Everything Language and Grammar

That’s All Well and Good…

Posted by languageandgrammar on August 15, 2008

If you’re healthy, are you well or good? If you’re happy, are you well or good? If you score a lot of touchdowns in football without getting a black eye or a broken leg, are you playing good or well?

 

Good is an adjective. Adjectives describe—tell something about—nouns or pronouns; that is, they tell what kind of, as in a green football jersey, an over-rated quarterback, or a selfish decision.

I’m in good spirits means I’m happy (what kinds of spirits am I in today?). I’m good at football tells what kind of player I am. I have a good grasp of the concept tells what kind of grasp I have.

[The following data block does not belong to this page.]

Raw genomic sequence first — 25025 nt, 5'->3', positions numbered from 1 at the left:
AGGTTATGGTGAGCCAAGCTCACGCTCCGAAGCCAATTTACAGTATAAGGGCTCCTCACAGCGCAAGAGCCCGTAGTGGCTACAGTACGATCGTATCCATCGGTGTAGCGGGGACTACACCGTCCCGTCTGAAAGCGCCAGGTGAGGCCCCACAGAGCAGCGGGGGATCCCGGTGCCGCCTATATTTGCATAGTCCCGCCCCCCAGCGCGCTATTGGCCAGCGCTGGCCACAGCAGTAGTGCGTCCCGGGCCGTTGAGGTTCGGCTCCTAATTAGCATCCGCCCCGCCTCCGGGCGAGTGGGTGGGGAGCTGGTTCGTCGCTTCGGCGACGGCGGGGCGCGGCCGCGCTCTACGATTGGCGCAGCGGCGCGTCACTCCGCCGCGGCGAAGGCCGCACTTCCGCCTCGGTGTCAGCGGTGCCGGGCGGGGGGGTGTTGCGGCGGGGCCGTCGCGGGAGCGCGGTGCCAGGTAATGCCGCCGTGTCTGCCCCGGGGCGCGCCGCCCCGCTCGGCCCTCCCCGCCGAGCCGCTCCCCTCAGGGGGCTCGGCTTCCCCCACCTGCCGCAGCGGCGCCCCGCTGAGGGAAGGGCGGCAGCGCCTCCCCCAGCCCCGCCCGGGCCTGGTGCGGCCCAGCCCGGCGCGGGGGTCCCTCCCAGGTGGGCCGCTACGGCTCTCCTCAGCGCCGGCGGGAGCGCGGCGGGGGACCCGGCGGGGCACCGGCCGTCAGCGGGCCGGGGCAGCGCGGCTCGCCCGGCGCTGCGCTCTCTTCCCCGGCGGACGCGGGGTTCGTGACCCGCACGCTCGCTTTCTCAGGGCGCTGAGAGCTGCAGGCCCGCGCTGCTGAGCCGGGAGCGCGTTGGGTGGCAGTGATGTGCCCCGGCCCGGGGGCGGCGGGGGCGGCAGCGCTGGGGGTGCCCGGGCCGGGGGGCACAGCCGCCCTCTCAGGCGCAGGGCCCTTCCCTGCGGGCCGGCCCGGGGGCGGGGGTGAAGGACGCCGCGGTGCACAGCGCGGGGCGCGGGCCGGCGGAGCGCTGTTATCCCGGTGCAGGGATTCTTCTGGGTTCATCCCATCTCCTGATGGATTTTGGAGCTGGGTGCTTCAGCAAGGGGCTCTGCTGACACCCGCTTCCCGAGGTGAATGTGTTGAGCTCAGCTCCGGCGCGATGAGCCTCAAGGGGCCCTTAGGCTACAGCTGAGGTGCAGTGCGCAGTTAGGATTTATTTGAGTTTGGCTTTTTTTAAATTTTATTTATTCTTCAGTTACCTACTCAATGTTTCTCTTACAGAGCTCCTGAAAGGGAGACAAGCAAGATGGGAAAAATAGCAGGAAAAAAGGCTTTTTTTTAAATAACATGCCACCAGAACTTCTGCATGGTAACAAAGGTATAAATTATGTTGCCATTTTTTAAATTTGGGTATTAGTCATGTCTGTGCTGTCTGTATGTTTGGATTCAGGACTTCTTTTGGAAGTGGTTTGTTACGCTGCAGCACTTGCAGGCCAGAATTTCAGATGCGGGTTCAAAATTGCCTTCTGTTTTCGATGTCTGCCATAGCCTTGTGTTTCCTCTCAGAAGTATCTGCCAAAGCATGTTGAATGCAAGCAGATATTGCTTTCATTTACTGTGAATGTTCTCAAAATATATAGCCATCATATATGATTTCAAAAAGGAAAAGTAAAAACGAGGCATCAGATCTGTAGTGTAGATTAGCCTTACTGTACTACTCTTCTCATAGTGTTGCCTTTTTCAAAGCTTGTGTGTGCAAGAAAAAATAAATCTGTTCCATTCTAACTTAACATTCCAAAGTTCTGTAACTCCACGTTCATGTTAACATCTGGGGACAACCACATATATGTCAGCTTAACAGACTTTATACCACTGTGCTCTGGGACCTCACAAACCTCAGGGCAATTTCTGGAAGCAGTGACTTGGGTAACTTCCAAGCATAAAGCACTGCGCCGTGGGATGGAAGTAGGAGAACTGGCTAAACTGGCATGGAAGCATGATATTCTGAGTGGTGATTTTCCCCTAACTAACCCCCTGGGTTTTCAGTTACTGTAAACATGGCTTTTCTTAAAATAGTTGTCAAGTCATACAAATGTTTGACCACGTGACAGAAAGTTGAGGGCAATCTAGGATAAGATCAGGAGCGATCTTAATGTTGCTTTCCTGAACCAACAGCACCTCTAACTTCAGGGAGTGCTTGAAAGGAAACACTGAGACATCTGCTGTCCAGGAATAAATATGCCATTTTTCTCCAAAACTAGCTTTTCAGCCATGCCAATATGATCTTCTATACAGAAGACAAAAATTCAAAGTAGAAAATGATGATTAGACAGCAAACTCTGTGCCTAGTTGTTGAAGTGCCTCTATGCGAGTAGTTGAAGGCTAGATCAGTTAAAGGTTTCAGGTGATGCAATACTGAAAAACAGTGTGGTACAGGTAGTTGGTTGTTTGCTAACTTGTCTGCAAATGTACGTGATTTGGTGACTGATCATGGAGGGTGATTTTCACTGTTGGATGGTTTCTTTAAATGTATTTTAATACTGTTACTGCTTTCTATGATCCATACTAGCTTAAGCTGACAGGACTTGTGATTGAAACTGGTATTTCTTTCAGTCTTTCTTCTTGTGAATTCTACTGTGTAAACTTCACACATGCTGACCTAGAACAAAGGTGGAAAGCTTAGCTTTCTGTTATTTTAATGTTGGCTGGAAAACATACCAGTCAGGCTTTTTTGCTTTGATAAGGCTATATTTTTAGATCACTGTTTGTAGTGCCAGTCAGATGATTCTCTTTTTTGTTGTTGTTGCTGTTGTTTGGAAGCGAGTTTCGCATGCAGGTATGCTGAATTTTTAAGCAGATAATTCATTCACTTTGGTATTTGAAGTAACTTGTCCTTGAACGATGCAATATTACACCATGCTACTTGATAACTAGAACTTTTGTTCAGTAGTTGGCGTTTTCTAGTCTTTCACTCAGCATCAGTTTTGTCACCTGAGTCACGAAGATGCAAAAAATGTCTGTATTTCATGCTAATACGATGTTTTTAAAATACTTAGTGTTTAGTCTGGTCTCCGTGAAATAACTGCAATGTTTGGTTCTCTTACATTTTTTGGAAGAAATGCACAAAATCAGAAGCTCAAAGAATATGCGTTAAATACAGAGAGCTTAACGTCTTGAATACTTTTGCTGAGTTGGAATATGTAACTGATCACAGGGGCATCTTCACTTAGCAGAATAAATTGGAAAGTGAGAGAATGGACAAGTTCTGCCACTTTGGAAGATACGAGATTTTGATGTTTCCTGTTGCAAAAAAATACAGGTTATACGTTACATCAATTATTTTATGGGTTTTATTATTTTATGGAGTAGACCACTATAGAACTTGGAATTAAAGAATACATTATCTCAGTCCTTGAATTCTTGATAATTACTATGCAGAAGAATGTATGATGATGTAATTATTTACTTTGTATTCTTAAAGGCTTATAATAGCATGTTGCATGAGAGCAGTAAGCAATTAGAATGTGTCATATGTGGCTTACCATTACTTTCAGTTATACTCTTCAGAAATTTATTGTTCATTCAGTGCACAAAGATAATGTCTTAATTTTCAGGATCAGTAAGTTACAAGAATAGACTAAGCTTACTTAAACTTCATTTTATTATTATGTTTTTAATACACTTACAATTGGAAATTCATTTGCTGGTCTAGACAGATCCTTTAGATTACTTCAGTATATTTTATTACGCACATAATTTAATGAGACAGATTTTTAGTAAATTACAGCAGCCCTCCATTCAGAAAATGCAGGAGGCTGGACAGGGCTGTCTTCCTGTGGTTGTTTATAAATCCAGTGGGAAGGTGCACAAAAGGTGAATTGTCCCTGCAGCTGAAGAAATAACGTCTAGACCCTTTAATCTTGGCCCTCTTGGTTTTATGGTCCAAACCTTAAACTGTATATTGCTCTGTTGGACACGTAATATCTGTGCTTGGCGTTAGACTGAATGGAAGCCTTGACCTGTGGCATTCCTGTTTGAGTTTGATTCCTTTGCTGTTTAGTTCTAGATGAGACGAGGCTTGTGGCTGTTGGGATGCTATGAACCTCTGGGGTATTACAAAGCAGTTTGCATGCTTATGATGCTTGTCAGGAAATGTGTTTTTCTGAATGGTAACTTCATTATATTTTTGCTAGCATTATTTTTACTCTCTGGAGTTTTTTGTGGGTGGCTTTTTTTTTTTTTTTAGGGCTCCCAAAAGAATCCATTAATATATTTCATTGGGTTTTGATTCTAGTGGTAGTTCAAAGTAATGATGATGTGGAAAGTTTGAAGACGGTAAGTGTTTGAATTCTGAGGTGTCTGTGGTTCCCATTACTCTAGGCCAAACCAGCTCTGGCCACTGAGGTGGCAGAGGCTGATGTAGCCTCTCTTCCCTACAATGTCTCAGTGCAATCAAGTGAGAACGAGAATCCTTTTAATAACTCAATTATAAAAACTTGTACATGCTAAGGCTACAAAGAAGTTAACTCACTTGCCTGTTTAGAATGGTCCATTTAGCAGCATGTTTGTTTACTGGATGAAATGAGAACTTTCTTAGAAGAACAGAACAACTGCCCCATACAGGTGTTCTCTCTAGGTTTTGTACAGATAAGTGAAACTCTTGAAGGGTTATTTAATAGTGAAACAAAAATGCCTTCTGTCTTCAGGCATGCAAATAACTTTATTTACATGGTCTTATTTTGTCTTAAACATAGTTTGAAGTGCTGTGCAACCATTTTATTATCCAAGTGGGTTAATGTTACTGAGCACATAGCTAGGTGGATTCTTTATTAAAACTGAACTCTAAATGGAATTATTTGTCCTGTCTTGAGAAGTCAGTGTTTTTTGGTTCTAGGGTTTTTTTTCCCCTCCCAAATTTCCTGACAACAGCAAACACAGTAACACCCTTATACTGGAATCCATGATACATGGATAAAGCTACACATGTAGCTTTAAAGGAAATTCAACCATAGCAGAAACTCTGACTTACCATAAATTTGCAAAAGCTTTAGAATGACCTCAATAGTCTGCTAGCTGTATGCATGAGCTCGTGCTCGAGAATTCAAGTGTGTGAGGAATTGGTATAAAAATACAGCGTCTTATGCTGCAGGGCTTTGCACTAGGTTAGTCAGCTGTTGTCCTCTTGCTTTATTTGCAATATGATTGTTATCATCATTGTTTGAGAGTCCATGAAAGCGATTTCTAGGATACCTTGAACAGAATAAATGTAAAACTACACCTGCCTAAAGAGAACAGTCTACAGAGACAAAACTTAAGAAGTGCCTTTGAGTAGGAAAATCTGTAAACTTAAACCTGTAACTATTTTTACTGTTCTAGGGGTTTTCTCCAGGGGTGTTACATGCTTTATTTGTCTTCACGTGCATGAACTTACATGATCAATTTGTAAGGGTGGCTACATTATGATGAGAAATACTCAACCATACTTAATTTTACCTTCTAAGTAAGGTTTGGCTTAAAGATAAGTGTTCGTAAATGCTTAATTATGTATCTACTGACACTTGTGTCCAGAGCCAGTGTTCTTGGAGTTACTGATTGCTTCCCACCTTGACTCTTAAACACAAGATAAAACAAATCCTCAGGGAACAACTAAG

Well is an adverb when it describes how something is being done. He doesn’t play football as well as his reputation suggests tells how he plays the game (and means that the media distorts his ability). I play football well tells how I play the game.

Well is an adjective, however, when it refers to the state of health. I don’t feel well today; last night’s escapades have left me with a headache. To say I feel well today means I feel healthy today; don’t confuse it with I feel good today, which means (see above) I’m in good spirits today.

Sherry

Paul’s book–Literally, the Best Language Book Ever;

Sherry’s Grammar List

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